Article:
China’s official Purchasing Managers Index (PMI) for manufacturing returned to positive territory in March with a reading of 52.0 (up from 35.7 in February). The March PMI for services and construction was 52.3 (29.6 in February). When a PMI reading exceeds 50, it suggests that, on average, company purchasing managers see their business improving from the previ-ous month. A value below 50, in contrast, means business conditions are getting worse. The jump in the PMI was expected as the government lifted or relaxed many restrictions on movement and other activities, thereby allowing most companies to gradually resume normal operations in March after a horrendous February. Despite the rise in PMI indices, many companies are still struggling to resume normal production. The production figures set to be released in a couple of weeks are expected to show that output in March, as in January and February, was lower than in the same months last year.
The manufacturing PMI shows the employment in the manufacturing sector improved slightly from February to March. In contrast, the employment situation in the services and construction sectors continued to deteriorate, albeit at a slower rate than in February. Even the official unemployment rate of urban areas rose unprecedentedly in February by almost one per-centage point to the level of 6.2 %. The faltering global economy is now restraining China’s recovery. The March PMI showed that over half of responding companies had fewer export orders on their books than in February.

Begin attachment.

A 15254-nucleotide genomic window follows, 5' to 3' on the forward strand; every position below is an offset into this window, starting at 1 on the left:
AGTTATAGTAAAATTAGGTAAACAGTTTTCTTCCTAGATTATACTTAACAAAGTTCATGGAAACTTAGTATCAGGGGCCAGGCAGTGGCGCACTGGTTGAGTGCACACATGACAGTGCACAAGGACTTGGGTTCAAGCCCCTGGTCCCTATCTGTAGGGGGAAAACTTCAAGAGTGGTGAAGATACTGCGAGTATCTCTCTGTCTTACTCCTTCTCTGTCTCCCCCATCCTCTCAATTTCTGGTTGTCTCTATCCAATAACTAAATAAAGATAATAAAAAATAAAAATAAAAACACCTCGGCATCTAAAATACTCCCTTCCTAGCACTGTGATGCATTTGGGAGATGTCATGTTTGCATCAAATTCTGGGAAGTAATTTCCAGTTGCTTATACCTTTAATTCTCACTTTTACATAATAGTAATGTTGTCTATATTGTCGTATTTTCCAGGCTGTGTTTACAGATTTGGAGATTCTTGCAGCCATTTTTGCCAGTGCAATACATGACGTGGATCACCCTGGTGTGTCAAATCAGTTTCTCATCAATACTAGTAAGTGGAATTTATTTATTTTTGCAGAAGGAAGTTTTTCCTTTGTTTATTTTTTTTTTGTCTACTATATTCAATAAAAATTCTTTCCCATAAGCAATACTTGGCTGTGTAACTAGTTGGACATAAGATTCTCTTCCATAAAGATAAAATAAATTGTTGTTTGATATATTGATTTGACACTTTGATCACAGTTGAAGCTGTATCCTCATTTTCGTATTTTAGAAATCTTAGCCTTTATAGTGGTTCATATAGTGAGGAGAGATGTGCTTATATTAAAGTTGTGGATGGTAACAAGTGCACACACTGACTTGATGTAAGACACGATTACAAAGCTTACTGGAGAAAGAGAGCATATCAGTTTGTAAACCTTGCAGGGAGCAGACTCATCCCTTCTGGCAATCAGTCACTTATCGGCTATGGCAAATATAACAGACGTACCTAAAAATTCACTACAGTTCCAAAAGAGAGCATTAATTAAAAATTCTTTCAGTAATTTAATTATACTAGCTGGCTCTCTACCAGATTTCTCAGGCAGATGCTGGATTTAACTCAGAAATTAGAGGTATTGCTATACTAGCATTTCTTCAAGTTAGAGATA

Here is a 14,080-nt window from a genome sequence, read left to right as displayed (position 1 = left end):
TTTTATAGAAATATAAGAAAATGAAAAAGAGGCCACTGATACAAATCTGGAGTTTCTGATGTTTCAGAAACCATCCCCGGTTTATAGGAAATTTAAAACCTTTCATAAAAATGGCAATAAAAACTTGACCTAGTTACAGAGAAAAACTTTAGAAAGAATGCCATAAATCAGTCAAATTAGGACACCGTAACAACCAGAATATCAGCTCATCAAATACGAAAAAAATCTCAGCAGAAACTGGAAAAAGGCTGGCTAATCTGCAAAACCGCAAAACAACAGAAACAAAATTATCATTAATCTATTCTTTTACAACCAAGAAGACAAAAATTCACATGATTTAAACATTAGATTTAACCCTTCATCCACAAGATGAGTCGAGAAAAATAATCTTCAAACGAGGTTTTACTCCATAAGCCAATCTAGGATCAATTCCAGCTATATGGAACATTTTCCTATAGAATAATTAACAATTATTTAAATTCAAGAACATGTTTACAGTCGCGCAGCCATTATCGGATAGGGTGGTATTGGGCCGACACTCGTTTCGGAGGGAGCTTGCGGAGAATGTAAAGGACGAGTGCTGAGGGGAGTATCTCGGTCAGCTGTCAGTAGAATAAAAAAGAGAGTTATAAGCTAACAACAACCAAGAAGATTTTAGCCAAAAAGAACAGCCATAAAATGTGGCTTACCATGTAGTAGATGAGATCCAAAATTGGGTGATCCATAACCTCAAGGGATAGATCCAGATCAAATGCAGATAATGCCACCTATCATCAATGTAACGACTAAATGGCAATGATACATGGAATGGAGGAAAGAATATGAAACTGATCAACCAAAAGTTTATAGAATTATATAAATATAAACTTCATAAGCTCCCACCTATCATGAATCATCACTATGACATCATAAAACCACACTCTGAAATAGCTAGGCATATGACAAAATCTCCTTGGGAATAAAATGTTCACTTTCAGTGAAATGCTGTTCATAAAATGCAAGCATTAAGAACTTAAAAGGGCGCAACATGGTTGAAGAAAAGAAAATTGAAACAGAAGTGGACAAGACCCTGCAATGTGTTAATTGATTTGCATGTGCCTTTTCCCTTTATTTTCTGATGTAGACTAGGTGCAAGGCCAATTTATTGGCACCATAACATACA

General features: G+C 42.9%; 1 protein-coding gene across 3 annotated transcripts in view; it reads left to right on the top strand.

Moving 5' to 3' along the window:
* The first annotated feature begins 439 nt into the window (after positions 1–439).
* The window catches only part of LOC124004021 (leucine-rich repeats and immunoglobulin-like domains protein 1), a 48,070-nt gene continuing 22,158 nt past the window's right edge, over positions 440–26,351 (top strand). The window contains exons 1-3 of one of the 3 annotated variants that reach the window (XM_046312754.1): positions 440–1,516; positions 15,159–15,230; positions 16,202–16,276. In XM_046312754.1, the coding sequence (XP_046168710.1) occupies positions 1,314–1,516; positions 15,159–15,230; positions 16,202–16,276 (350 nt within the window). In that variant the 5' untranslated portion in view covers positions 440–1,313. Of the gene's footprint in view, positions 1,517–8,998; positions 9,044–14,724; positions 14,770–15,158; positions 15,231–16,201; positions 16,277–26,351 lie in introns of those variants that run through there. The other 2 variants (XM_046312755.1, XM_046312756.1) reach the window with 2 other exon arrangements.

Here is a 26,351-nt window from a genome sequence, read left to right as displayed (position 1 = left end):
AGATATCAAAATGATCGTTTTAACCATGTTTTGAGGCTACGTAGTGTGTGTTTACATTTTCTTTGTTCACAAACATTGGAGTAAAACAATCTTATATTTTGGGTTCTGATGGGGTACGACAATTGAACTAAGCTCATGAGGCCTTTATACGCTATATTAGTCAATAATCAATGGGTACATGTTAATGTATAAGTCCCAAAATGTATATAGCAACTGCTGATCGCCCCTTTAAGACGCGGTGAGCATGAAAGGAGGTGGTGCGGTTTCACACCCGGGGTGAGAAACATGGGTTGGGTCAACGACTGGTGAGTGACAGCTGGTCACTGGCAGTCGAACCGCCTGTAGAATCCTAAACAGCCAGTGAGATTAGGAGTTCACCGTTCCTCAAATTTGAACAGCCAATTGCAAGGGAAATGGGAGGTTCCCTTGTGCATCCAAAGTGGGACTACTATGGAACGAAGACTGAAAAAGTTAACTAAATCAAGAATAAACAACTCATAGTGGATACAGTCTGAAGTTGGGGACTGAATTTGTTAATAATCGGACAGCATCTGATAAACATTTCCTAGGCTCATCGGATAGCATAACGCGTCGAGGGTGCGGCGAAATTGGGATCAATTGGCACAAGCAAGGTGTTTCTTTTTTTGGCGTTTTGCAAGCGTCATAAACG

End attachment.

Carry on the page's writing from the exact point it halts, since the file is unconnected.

Economic activity is reviving as reflected in the daily indicators for transport, energy use and air pollution. After hitting bottom of February, sales picked up in the important housing market as builders have reopened their sales offices and sub-stantial discounts tempt to dismantle pent-up demand for housing. The situation, however, varies by branch and province.
In Hubei province, ground zero of the coronavirus epidemic, recovery has been slower than elsewhere. Officials neverthe-less report that even in Hubei nearly all industrial companies were back in operation by the end of March, although on aver-age 30 % of workers had yet to return to work. In addition to the labour market situation, there are other obstacles to normal-ising economic conditions, including the lack of demand and gaps in production chains. A survey conducted by the American Chamber of Commerce in China in mid-March found that 35 % of companies were operating normally and 23 % expected their situation would return to normal by the end of April. Thus, it will take time for a large proportion of American compa-nies to recover even if China would be spared a possible second wave of the coronavirus epidemic.
Despite general downward revisions in China’s growth forecasts, there is little consensus on of the size of the first-quarter drop in GDP, the pace of recovery and therefore GDP growth for all of 2020. Under the World Bank’s base scenario forecast published this week, Chinese growth would slow to 2.3 % this year. In its pessimistic scenario, growth remains at zero. In our latest BOFIT Forecast for China, published two weeks ago, we estimate China’s GDP this year will be slightly lower than last year even with a relatively strong recovery.
China’s official manufacturing and services purchasing manager indices (PMIs) and employment sub-indices
Sources: NBS, Macrobond and BOFIT.